June 18, 2014
Not long after Oklahoma’s botched execution made news across the world, the U.S. Supreme Court decided Hall v. Florida — a case questioning whether Florida’s strict IQ cutoff requirement met the Court’s standard against executing those with intellectual disabilities. While it is important not to let the current heightened attention surrounding capital punishment elevate the Court’s decision to more than what it is, Hall does provide practitioners a little clarity into the Court’s current thinking around the death penalty.
Since the U.S. Supreme Court brought back the death penalty in Gregg v. Georgia in 1976, the Court and legal professionals have been struggling with the larger implications of what it means to allow the death penalty as a means of punishment. At the time of Gregg, the Supreme Court found the death penalty constitutional because it served the purposes of deterrence and retribution. The recent case of Hall v. Florida attempts to further clarify the limits the Court imposes on the modern death penalty. In making this seemingly straightforward clarification, practitioners can examine the decision-making process of the majority – both by what they say and don’t say – to get some idea into the murky thoughts of the Court.
On first read, Hall v. Florida is very much a clarification of Atkins v. Virginia, the 2002 case that found it unconstitutional to execute those with intellectual disabilities (called mentally retardation at the time). In Atkins, the Court ruled that those with intellectual disabilities were not eligible for the death penalty because they lacked the mental ability to fully understand the consequences of their actions and thus the death penalty did not deter them from committing heinous crime. Making those with intellectual disabilities eligible for the death penalty did not serve either of the two constitutional reasons for this punishment. In Atkins, the Court did not establish an agreed definition of intellectual disability, leaving it up to the states to determine.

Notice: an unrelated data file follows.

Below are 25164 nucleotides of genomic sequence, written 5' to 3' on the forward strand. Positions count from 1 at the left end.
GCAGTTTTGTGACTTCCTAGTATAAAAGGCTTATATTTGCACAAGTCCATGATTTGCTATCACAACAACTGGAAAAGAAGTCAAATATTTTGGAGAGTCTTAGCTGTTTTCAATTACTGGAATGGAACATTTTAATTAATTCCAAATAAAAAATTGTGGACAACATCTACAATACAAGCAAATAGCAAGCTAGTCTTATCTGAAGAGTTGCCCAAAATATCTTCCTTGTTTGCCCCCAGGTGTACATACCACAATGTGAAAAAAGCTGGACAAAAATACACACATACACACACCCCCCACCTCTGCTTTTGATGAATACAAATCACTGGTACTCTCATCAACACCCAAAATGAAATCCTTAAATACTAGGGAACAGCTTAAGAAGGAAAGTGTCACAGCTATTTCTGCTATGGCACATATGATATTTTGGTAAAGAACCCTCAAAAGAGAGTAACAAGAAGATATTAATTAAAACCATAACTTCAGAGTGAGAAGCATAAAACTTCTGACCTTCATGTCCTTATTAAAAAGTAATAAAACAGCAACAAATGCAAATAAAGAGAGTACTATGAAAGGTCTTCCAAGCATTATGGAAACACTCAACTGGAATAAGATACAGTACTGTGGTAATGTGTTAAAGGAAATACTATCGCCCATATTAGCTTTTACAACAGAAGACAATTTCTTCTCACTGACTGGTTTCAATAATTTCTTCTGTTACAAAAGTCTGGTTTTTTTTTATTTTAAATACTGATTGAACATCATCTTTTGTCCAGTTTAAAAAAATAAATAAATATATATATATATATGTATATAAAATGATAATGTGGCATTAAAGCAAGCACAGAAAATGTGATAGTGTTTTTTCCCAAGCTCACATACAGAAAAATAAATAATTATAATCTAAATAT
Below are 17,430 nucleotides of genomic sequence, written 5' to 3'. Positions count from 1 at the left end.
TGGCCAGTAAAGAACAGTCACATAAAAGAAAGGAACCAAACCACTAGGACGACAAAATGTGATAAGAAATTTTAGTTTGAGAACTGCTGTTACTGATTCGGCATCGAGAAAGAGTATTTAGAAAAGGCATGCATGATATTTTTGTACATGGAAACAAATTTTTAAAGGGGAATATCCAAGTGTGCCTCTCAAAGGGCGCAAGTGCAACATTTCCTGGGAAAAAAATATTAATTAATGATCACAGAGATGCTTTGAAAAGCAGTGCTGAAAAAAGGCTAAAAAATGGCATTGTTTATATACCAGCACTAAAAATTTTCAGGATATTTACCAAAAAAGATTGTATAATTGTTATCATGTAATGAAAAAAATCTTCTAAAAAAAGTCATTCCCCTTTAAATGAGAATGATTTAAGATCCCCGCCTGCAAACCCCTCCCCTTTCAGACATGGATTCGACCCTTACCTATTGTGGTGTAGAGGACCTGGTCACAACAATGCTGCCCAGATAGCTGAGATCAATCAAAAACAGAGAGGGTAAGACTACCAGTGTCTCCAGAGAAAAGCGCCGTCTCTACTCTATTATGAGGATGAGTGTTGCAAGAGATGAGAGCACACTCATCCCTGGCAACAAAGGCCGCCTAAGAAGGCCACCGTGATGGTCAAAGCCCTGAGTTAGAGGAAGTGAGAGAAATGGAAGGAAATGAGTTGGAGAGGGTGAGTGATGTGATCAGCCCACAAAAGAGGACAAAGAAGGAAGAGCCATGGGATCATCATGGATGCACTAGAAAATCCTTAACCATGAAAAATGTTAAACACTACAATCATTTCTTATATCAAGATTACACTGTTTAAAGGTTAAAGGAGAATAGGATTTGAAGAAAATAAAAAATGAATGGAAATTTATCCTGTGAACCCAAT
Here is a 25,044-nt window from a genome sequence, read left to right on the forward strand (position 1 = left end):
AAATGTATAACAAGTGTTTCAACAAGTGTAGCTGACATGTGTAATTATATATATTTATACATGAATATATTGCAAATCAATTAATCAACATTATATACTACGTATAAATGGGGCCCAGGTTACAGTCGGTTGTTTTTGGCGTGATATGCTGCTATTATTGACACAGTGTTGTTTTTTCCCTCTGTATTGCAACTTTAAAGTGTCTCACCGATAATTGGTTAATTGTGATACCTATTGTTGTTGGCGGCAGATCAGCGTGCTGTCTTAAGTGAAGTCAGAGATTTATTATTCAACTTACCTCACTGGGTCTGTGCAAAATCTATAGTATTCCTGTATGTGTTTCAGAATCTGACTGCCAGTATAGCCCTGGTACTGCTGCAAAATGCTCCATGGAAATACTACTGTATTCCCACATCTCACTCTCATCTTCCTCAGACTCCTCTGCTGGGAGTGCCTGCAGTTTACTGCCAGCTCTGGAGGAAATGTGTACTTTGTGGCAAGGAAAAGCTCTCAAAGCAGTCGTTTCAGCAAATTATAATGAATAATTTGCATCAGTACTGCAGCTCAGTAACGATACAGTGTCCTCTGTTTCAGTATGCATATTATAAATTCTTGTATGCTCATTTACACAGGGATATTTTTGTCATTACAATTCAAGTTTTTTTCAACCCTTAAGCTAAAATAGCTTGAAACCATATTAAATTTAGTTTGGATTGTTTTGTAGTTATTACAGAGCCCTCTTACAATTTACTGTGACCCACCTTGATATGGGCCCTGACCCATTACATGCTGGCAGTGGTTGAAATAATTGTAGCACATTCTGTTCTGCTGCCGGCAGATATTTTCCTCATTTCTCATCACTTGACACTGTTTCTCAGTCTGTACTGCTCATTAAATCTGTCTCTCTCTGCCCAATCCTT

Since Atkins, state legislatures have adopted capital punishment laws that comply in a variety of different ways. Florida, like Kentucky and Virginia, adopted a strict test in which those with an IQ score above 70 would be deemed eligible for the death penalty while those below would not. Justice Kennedy, writing for the majority, found that the medical professionals using the IQ test understand it to have an error rate. These medical professionals factor in the error rate to view the resulting IQ number not as an absolute IQ but as the range a person’s IQ can fall into. Justice Kennedy found Florida’s capital punishment statue unconstitutional because it did not factor in this error rate, causing potentially inaccurate assessments of intellectual ability.
In the majority decision, there is something for both sides of the debate to love and hate. For death penalty abolitionists, Hall made eligibility for the death penalty more narrowly defined, and leaving death penalty proponents to say that the Court is slowly getting rid of the death penalty. But this would be a hasty assessment because while fewer people will be eligible for the death penalty moving forward, the decision clarified who can be executed, thus re-affirming the use of the death penalty. The majority does not elaborate on what conditions are needed for abolition, nor do they write about whether or not they foresee a time when the evolving standard of decency in this country does not include the death penalty. Without such signals from the Court, one wonders if there are five Justices who would vote to abolish the death penalty.